Lewis Carroll can be seen on the cover. He inspired Lennon to write "Lucy In The Sky With Diamonds".
Marlon Brando is visible in his The Wild One outfit. The group name "The Beetles" was taken from this movie. Former Beatle member Stu Sutcliffe (who died at a young age) is also present.
Though, despite these meaningful references, some celebrities featured on the cover are only there for their "groovy sounding names", according to Paul McCartney.
Paul sings I'm taking the time for a number of things that weren't important yesterday in "Fixing A Hole", which sounds like a subtle Call Back to his hit "Yesterday".
The line "it's time for tea and "Meet the Wife"" in "Good Morning, Good Morning" refers to the British sitcom "Meet the Wife" (1963-1966).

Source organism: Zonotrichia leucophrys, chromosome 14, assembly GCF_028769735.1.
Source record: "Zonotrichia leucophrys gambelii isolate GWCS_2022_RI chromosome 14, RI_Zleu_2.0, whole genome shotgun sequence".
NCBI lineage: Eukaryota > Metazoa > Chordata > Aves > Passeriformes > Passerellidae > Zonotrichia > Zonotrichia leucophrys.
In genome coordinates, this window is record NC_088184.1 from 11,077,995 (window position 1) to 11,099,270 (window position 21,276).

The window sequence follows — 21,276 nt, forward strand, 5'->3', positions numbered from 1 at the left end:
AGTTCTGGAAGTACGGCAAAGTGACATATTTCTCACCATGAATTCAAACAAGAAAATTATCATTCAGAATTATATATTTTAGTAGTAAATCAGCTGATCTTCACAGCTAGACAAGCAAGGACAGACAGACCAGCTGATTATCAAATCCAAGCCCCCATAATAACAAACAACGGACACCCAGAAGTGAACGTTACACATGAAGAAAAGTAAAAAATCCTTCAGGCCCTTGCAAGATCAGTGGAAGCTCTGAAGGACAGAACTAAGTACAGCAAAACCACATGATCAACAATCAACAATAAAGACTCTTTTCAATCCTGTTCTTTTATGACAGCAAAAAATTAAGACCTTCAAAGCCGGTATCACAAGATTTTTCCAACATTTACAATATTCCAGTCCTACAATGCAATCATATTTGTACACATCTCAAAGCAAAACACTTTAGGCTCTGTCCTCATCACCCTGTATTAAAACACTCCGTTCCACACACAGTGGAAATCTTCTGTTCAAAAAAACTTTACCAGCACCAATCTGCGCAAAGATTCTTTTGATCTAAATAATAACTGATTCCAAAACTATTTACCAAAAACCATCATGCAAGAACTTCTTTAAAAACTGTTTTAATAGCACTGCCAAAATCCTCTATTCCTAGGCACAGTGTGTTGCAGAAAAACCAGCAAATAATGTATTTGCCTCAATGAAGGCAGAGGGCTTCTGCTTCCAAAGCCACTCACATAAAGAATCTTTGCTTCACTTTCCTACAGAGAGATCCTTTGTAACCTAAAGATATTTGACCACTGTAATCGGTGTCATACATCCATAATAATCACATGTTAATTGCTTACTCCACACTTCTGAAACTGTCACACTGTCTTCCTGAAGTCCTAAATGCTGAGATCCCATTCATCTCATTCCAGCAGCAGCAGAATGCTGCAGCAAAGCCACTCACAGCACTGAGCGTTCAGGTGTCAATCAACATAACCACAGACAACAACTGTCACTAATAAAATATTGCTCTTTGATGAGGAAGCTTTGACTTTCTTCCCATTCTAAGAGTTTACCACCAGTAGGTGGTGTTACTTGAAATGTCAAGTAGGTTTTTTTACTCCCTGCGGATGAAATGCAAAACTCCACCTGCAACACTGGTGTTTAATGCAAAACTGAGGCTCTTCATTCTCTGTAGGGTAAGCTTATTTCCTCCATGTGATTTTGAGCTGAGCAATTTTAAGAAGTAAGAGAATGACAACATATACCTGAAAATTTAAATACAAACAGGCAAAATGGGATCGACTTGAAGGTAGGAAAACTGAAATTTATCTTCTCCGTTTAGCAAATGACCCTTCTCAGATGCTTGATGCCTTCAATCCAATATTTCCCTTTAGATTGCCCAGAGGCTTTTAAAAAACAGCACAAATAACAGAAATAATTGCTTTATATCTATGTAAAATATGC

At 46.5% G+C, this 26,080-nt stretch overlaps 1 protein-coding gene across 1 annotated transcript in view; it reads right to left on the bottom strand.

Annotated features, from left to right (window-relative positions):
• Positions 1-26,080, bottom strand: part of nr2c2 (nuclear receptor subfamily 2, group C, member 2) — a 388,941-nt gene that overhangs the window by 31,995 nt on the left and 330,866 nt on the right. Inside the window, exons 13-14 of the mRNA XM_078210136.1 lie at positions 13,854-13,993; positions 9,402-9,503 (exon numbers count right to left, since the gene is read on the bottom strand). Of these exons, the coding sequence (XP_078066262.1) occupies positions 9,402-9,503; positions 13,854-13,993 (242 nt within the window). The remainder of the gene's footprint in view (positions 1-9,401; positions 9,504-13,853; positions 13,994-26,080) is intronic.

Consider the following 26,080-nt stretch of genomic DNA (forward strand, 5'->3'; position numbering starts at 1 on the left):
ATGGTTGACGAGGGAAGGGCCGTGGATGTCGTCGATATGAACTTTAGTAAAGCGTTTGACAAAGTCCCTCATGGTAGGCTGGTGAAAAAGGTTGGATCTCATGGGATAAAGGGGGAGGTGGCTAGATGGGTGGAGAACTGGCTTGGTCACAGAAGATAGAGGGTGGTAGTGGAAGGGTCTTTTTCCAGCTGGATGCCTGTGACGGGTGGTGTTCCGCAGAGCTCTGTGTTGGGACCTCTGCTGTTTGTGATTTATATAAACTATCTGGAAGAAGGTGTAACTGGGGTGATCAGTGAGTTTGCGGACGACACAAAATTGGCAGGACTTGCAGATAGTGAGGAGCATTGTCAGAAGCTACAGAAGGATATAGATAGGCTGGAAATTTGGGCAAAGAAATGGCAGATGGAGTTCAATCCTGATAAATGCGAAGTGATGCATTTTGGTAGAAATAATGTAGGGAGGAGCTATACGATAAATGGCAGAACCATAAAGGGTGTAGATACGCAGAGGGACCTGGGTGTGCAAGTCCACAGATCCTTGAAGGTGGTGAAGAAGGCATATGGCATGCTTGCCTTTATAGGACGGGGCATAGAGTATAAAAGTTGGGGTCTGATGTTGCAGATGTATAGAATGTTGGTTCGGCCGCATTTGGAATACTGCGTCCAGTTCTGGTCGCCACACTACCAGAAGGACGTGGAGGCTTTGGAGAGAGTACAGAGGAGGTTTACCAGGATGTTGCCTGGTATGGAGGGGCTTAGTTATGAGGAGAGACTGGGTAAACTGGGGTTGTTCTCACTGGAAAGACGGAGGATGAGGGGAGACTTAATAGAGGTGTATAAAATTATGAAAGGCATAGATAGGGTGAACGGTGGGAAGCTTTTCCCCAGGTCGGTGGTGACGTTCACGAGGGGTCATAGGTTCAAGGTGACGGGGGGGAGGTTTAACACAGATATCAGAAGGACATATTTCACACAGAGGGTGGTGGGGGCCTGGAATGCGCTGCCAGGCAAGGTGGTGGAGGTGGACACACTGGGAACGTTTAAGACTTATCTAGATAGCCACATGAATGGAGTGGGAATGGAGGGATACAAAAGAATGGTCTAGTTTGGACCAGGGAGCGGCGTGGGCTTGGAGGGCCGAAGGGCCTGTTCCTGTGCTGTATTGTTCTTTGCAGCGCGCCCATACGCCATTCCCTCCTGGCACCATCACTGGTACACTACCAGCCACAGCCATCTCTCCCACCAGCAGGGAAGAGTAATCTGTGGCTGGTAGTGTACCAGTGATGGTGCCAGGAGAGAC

In the The Simpsons episode Last Exit To Springfield Lisa goes into a surreal dream sequence while under narcosis, with imagery from Yellow Submarine. As she flies through the sky The Beatles pass by and say: "Look it's Lisa in the sky", while one of them adds: "Yes, no diamonds, though."
In Lisa The Vegatarian Lisa runs away from home. When Paul McCartney (special guest voice in this episode) hears of this he asks: She's leaving home?
Laughter, applause and rumor during the title track.
Laughter at the end of "Within, Without You".
Animal sounds during "Good Morning".